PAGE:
Andrea Felsted is a Bloomberg Gadfly columnist covering the consumer and retail industries. She previously worked at the Financial Times.

Reports last week of a huge retail sales jump gave us all a bit of cheer about the U.K. outlook. Well, it's Monday, and here's the cold water.

A burst of hot weather last month sent consumers scurrying to the shops for off-the-shoulder dresses, frayed-hem jeans and summer sandals, producing a 1.4 percent increase in the volume of retail sales compared with June, the best for that month since 2002.

That's great news for retailers. It's less helpful if you're trying to figure out the impact of Britain's vote to leave the EU on the U.K. economy. Changing shopping habits and swings in weather-related risks complicate the underlying picture, and we might not get a decent sense of the true state of the post-Brexit consumer until the holiday season. 

To be sure, weather's often used as an excuse for poor sales. As former Marks & Spencer Chief Executive Stuart Rose once quipped, "weather is for wimps." But there are legitimate reasons why the climate can help or hinder sales. 

Big Chill? You Wish.
Milder autumns in the past two years weighed on U.K. clothing and shoe sales
Source: U.K. Office for National Statistics

To start with, consumers are much more spontaneous than they used to be. The advent of internet shopping, particularly next-day and same-day delivery, means that when they want new clothes, they want them immediately. In the past, shoppers would have planned their purchases, stocking up at the start of the season. 

That means people won't shop for winter coats, for example, until the bad weather actually arrives. This makes retailers much more vulnerable to swings in weather conditions, or changes in the timing of bank holidays or school holidays, from one year to the next.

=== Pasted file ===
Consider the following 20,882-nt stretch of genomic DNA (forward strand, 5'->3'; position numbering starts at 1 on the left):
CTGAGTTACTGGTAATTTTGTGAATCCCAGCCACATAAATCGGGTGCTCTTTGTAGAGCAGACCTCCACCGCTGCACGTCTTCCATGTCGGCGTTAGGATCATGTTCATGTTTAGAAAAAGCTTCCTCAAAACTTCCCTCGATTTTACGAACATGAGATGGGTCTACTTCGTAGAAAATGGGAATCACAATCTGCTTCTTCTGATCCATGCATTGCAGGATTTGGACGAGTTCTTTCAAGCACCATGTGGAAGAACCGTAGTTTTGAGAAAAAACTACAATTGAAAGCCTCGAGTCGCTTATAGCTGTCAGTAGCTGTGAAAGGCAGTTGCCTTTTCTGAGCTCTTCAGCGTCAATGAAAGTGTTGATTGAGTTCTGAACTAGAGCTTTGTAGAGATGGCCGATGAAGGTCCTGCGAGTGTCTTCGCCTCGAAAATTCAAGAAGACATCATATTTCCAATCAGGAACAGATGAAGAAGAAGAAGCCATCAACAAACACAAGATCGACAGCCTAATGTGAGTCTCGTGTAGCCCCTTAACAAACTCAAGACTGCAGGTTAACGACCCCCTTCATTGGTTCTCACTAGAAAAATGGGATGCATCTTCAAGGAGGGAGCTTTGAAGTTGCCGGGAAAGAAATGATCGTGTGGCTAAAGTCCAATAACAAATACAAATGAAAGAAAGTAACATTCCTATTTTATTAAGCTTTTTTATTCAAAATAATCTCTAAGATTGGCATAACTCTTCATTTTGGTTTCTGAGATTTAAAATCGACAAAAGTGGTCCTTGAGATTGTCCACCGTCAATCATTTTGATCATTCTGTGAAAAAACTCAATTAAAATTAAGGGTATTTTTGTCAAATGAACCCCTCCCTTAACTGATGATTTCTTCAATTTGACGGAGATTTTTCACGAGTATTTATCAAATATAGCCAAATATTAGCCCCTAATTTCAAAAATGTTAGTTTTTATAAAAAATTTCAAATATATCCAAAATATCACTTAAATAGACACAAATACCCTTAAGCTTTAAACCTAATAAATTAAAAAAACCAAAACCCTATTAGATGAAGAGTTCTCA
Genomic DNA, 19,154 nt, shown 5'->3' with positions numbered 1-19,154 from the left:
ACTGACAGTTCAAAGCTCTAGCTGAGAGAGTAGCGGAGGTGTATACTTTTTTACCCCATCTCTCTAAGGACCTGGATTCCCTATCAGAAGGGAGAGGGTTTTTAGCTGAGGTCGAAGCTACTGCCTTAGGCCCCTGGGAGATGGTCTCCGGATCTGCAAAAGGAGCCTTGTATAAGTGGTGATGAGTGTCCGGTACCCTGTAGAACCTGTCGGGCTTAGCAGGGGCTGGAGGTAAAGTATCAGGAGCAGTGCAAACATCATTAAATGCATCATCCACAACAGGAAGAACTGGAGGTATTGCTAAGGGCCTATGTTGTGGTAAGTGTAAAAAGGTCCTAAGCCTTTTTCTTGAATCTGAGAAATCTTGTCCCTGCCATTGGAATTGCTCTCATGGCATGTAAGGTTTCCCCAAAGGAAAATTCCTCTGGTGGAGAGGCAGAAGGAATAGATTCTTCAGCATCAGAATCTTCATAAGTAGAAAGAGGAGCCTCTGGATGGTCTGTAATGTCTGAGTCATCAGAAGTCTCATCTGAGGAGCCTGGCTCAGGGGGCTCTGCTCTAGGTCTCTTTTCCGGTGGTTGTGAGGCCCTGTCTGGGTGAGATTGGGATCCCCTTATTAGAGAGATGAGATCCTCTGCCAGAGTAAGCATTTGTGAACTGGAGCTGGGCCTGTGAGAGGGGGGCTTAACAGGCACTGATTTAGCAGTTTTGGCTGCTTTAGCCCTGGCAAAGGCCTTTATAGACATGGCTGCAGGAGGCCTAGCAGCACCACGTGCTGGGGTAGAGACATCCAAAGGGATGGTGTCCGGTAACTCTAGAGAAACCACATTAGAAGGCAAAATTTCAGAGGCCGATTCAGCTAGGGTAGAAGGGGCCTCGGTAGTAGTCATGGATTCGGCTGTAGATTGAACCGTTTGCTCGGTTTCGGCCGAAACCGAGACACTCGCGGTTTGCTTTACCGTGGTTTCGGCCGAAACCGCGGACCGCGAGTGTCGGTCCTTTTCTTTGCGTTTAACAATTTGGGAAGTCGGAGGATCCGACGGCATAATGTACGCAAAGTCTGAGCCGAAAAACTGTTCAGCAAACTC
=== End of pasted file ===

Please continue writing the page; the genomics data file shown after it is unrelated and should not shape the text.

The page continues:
This year, July's heatwave came after many retailers, including Next, Debenhams and M&S, had started their summer sales. So the sales spike from people flocking to buy new shorts won't bring such a big lift to profits.

Weather Forecast
Shares in U.K. retailer Next partly reflect warnings on weather-related hits to demand for clothing
Source: Bloomberg

And the weather doesn't just affect demand for clothing. DIY chain Kingfisher said last week that warmer temperatures sent U.K. sales of seasonal items, such as bedding plants, sprinklers and decking, up 10 percent from a year ago.

While the effect of the weather should balance out over a full year, in the short term, it can affect the timing of spending, and even whether consumers choose to spend at all.

So where does that leave those looking for a clue about the effect of Brexit on consumers?

The autumn, with back-to-school and Halloween shopping, could be hard to read. The last two autumns have been unusually warm, and prompted some shoppers to hold off from buying new winter coats and cosy cardigans.  Last year H&M was among retailers saying a warm third quarter across Europe weighed on demand for clothing, including at its British shops.

If there's a cold snap -- particularly if it comes early in the season -- that could boost demand for outerwear and sweaters, and then sales figures could look rosy once more. But if the weather stays warm and consumers stay away from the shops, it'll be hard to tell if that's due to post-Brexit jitters or to Brits just doing their usual thing of not buying items until they're needed. 

So that leaves holiday spending as the big test of post-Brexit consumer strength. The so-called golden quarter, containing the Christmas and New Year periods, is always an important period: it can account for half of non-food retailers' annual profit.

This year, the festive season will be crucial for judging consumers' strength, and even that involves a bit of a wait -- the Office for National Statistics doesn't publish its December retail sales data until Jan. 20. 

There's even more riding on this year's holiday season than usual.

This column does not necessarily reflect the opinion of Bloomberg LP and its owners.

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Andrea Felsted in London at

To contact the editor responsible for this story:
Jennifer Ryan at